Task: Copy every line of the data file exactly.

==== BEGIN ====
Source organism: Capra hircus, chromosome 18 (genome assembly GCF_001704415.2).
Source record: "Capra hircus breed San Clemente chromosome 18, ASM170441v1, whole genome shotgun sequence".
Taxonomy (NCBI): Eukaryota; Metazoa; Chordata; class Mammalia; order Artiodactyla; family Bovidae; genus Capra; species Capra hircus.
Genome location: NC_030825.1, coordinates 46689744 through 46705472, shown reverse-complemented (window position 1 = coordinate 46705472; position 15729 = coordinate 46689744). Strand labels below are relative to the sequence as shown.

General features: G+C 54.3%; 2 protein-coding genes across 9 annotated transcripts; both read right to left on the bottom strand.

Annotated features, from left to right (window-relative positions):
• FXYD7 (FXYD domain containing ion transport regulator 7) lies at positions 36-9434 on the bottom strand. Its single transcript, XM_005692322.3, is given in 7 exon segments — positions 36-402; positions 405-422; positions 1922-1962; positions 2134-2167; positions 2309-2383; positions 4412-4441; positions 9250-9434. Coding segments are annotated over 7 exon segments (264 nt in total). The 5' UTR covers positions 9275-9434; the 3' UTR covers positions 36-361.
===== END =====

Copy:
Source organism: Capra hircus, chromosome 18 (genome assembly GCF_001704415.2).
Source record: "Capra hircus breed San Clemente chromosome 18, ASM170441v1, whole genome shotgun sequence".
Taxonomy (NCBI): Eukaryota; Metazoa; Chordata; class Mammalia; order Artiodactyla; family Bovidae; genus Capra; species Capra hircus.
Genome location: NC_030825.1, coordinates 46689744 through 46705472, shown reverse-complemented (window position 1 = coordinate 46705472; position 15729 = coordinate 46689744). Strand labels below are relative to the sequence as shown.

General features: G+C 54.3%; 2 protein-coding genes across 9 annotated transcripts; both read right to left on the bottom strand.

Annotated features, from left to right (window-relative positions):
• FXYD7 (FXYD domain containing ion transport regulator 7) lies at positions 36-9434 on the bottom strand. Its single transcript, XM_005692322.3, is given in 7 exon segments — positions 36-402; positions 405-422; positions 1922-1962; positions 2134-2167; positions 2309-2383; positions 4412-4441; positions 9250-9434. Coding segments are annotated over 7 exon segments (264 nt in total). The 5' UTR covers positions 9275-9434; the 3' UTR covers positions 36-361.